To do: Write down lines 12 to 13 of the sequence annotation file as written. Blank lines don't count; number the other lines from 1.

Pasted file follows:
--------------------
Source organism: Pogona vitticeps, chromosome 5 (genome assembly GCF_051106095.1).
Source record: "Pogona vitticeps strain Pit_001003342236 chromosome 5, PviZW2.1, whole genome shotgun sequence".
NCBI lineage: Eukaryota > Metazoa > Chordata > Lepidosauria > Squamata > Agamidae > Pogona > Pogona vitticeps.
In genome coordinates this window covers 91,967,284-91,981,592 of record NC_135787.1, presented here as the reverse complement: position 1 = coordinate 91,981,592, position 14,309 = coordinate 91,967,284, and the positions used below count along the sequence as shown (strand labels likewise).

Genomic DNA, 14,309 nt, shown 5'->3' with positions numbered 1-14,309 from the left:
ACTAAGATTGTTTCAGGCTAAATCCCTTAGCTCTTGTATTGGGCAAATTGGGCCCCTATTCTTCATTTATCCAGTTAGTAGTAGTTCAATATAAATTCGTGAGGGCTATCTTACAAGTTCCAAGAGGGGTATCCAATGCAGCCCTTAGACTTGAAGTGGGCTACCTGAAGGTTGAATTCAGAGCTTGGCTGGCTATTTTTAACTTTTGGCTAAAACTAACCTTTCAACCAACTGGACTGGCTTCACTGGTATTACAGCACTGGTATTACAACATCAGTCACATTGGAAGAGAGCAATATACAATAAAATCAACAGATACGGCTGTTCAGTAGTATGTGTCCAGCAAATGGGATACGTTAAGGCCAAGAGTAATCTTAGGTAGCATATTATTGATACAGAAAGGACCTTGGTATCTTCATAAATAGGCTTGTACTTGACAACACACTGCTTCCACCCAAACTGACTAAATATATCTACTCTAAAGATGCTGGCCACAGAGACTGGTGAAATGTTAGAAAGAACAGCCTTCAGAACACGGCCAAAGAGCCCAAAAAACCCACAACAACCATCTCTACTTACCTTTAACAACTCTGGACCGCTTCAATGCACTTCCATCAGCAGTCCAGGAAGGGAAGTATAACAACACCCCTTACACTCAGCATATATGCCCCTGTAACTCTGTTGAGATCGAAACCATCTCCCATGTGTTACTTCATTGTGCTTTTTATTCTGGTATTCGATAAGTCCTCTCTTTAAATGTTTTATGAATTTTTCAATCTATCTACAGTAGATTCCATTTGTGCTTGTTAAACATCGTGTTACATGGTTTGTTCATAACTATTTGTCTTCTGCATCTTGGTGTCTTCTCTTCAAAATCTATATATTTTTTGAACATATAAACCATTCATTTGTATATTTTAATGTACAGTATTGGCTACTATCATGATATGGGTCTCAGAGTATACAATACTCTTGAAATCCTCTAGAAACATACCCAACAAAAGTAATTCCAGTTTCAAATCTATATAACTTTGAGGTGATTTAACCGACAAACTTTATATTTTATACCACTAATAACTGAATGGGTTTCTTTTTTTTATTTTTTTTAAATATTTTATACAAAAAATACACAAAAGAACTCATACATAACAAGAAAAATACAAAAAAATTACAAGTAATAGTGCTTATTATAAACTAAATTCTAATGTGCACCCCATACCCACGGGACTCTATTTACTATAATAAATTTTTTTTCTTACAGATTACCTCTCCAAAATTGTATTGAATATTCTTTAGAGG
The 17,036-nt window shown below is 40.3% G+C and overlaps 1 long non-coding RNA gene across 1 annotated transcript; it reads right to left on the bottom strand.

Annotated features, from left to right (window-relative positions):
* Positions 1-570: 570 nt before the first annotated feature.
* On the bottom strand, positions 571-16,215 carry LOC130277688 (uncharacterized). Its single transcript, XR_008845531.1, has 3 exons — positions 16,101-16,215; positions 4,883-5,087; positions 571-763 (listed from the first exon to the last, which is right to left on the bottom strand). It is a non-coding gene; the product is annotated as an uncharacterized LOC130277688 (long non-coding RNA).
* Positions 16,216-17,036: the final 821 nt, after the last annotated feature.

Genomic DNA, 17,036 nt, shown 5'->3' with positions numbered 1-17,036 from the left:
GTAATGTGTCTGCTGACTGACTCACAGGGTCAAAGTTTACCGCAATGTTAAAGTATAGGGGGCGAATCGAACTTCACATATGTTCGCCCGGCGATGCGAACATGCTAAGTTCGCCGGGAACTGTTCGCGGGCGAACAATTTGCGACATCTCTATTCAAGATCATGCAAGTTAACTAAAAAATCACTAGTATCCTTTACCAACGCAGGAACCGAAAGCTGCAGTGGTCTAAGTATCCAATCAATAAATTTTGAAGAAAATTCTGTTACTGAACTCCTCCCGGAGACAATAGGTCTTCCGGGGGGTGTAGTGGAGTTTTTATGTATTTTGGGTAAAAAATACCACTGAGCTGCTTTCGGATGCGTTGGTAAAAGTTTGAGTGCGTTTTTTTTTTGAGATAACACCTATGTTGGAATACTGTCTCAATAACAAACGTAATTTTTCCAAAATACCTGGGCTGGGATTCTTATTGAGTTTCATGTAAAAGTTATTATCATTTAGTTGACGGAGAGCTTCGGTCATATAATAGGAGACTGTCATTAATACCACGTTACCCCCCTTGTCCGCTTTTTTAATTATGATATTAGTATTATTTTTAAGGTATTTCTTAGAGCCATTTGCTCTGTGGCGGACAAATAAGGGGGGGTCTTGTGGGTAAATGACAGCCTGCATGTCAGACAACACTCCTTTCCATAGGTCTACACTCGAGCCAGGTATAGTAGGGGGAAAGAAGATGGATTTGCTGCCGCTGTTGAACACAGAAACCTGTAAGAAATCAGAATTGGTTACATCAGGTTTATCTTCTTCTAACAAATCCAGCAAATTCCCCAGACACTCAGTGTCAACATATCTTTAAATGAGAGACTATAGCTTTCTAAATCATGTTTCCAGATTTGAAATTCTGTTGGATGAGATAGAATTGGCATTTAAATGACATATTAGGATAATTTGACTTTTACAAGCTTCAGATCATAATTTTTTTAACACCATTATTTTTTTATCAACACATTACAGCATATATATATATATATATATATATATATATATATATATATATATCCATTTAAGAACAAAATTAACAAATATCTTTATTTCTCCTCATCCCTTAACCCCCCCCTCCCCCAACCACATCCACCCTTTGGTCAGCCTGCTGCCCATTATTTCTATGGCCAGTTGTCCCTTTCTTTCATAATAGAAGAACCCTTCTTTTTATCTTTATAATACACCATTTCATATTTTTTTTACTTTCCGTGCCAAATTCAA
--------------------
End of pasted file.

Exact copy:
Genomic DNA, 17,036 nt, shown 5'->3' with positions numbered 1-17,036 from the left:
GTAATGTGTCTGCTGACTGACTCACAGGGTCAAAGTTTACCGCAATGTTAAAGTATAGGGGGCGAATCGAACTTCACATATGTTCGCCCGGCGATGCGAACATGCTAAGTTCGCCGGGAACTGTTCGCGGGCGAACAATTTGCGACATCTCTATTCAAGATCATGCAAGTTAACTAAAAAATCACTAGTATCCTTTACCAACGCAGGAACCGAAAGCTGCAGTGGTCTAAGTATCCAATCAATAAATTTTGAAGAAAATTCTGTTACTGAACTCCTCCCGGAGACAATAGGTCTTCCGGGGGGTGTAGTGGAGTTTTTATGTATTTTGGGTAAAAAATACCACTGAGCTGCTTTCGGATGCGTTGGTAAAAGTTTGAGTGCGTTTTTTTTTTGAGATAACACCTATGTTGGAATACTGTCTCAATAACAAACGTAATTTTTCCAAAATACCTGGGCTGGGATTCTTATTGAGTTTCATGTAAAAGTTATTATCATTTAGTTGACGGAGAGCTTCGGTCATATAATAGGAGACTGTCATTAATACCACGTTACCCCCCTTGTCCGCTTTTTTAATTATGATATTAGTATTATTTTTAAGGTATTTCTTAGAGCCATTTGCTCTGTGGCGGACAAATAAGGGGGGGTCTTGTGGGTAAATGACAGCCTGCATGTCAGACAACACTCCTTTCCATAGGTCTACACTCGAGCCAGGTATAGTAGGGGGAAAGAAGATGGATTTGCTGCCGCTGTTGAACACAGAAACCTGTAAGAAATCAGAATTGGTTACATCAGGTTTATCTTCTTCTAACAAATCCAGCAAATTCCCCAGACACTCAGTGTCAACATATCTTTAAATGAGAGACTATAGCTTTCTAAATCATGTTTCCAGATTTGAAATTCTGTTGGATGAGATAGAATTGGCATTTAAATGACATATTAGGATAATTTGACTTTTACAAGCTTCAGATCATAATTTTTTTAACACCATTATTTTTTTATCAACACATTACAGCATATATATATATATATATATATATATATATATATATATATATATCCATTTAAGAACAAAATTAACAAATATCTTTATTTCTCCTCATCCCTTAACCCCCCCCTCCCCCAACCACATCCACCCTTTGGTCAGCCTGCTGCCCATTATTTCTATGGCCAGTTGTCCCTTTCTTTCATAATAGAAGAACCCTTCTTTTTATCTTTATAATACACCATTTCATATTTTTTTTACTTTCCGTGCCAAATTCAA